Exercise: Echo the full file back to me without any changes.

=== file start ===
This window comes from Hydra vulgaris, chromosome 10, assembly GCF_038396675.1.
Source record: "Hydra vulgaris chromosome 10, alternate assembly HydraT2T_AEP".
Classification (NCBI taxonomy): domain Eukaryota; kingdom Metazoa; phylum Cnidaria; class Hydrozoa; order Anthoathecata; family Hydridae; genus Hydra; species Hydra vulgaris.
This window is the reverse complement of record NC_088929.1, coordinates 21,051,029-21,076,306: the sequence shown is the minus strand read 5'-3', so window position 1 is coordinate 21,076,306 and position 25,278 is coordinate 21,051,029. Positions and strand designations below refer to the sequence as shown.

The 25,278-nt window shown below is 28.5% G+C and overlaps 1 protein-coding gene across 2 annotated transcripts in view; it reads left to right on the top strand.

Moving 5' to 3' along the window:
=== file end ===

This window comes from Hydra vulgaris, chromosome 10, assembly GCF_038396675.1.
Source record: "Hydra vulgaris chromosome 10, alternate assembly HydraT2T_AEP".
Classification (NCBI taxonomy): domain Eukaryota; kingdom Metazoa; phylum Cnidaria; class Hydrozoa; order Anthoathecata; family Hydridae; genus Hydra; species Hydra vulgaris.
This window is the reverse complement of record NC_088929.1, coordinates 21,051,029-21,076,306: the sequence shown is the minus strand read 5'-3', so window position 1 is coordinate 21,076,306 and position 25,278 is coordinate 21,051,029. Positions and strand designations below refer to the sequence as shown.

The 25,278-nt window shown below is 28.5% G+C and overlaps 1 protein-coding gene across 2 annotated transcripts in view; it reads left to right on the top strand.

Moving 5' to 3' along the window: